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Humans of Harker: Emma Yu keys in on musicality

%E2%80%9CPiano+is+a+medium+for+me+to+express+myself.+I%27ve+been+with+it+my+whole+life.+Is+it+cheesy+to+say+it%27s+a+part+of+me%3F+But+it+truly+is.+Just+as+people+cry+when+they%27re+sad%2C+or+they+laugh+when+they%27re+happy%2C+I+play+music+to+express+myself.+It%27s+a+part+of+my+personality.+I+wouldn%27t+be+here+without+piano.+Just+as+how+kindergarten+has+taught+me+the+alphabet%2C+how+middle+school+has+taught+me+algebra%2C+piano+has+taught+me+about+myself%2C%E2%80%9D+Emma+Yu+%2812%29+said.+
“Piano is a medium for me to express myself. I've been with it my whole life. Is it cheesy to say it's a part of me? But it truly is. Just as people cry when they're sad, or they laugh when they're happy, I play music to express myself. It's a part of my personality. I wouldn't be here without piano. Just as how kindergarten has taught me the alphabet, how middle school has taught me algebra, piano has taught me about myself,” Emma Yu (12) said.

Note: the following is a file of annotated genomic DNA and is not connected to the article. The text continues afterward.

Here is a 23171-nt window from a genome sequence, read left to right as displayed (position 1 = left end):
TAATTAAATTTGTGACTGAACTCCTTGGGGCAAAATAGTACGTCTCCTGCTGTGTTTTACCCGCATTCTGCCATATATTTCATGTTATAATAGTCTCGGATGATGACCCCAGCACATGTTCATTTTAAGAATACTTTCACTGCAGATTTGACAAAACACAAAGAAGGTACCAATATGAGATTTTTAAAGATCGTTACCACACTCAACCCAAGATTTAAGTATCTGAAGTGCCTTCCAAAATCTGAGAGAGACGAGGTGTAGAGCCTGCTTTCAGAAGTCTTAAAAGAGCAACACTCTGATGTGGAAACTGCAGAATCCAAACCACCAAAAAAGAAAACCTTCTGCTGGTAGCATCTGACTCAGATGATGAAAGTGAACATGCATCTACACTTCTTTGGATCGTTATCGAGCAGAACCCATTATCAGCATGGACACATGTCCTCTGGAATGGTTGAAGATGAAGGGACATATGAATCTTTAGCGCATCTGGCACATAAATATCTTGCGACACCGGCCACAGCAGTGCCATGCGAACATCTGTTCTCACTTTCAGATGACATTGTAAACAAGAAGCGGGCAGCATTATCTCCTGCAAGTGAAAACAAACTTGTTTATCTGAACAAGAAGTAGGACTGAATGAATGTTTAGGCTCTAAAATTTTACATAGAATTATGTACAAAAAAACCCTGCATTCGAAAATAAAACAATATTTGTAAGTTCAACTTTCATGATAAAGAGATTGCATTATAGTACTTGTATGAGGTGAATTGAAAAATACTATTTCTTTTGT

“Piano is a medium for me to express myself. I've been with it my whole life. Is it cheesy to say it's a part of me? But it truly is. Just as people cry when they're sad, or they laugh when they're happy, I play music to express myself. It's a part of my personality. I wouldn't be here without piano. Just as how kindergarten has taught me the alphabet, how middle school has taught me algebra, piano has taught me about myself,” Emma Yu (12) said.

Sharon Yan

Sharon Yan

“Piano is a medium for me to express myself. I've been with it my whole life. Is it cheesy to say it's a part of me? But it truly is. Just as people cry when they're sad, or they laugh when they're happy, I play music to express myself. It's a part of my personality. I wouldn't be here without piano. Just as how kindergarten has taught me the alphabet, how middle school has taught me algebra, piano has taught me about myself,” Emma Yu (12) said.

by Sharon Yan, TALON Managing Editor and Business Manager